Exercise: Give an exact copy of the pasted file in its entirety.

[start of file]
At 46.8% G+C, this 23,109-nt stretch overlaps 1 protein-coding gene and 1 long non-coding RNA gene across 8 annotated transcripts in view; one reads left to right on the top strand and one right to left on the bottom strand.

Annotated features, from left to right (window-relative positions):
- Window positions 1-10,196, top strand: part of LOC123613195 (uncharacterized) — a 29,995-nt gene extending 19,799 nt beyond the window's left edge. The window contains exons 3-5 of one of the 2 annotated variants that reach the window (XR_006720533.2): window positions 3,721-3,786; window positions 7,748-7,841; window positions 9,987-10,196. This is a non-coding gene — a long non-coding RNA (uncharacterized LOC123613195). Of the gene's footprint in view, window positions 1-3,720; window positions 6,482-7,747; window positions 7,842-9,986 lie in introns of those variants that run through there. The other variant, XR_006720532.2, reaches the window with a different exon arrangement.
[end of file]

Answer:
At 46.8% G+C, this 23,109-nt stretch overlaps 1 protein-coding gene and 1 long non-coding RNA gene across 8 annotated transcripts in view; one reads left to right on the top strand and one right to left on the bottom strand.

Annotated features, from left to right (window-relative positions):
- Window positions 1-10,196, top strand: part of LOC123613195 (uncharacterized) — a 29,995-nt gene extending 19,799 nt beyond the window's left edge. The window contains exons 3-5 of one of the 2 annotated variants that reach the window (XR_006720533.2): window positions 3,721-3,786; window positions 7,748-7,841; window positions 9,987-10,196. This is a non-coding gene — a long non-coding RNA (uncharacterized LOC123613195). Of the gene's footprint in view, window positions 1-3,720; window positions 6,482-7,747; window positions 7,842-9,986 lie in introns of those variants that run through there. The other variant, XR_006720532.2, reaches the window with a different exon arrangement.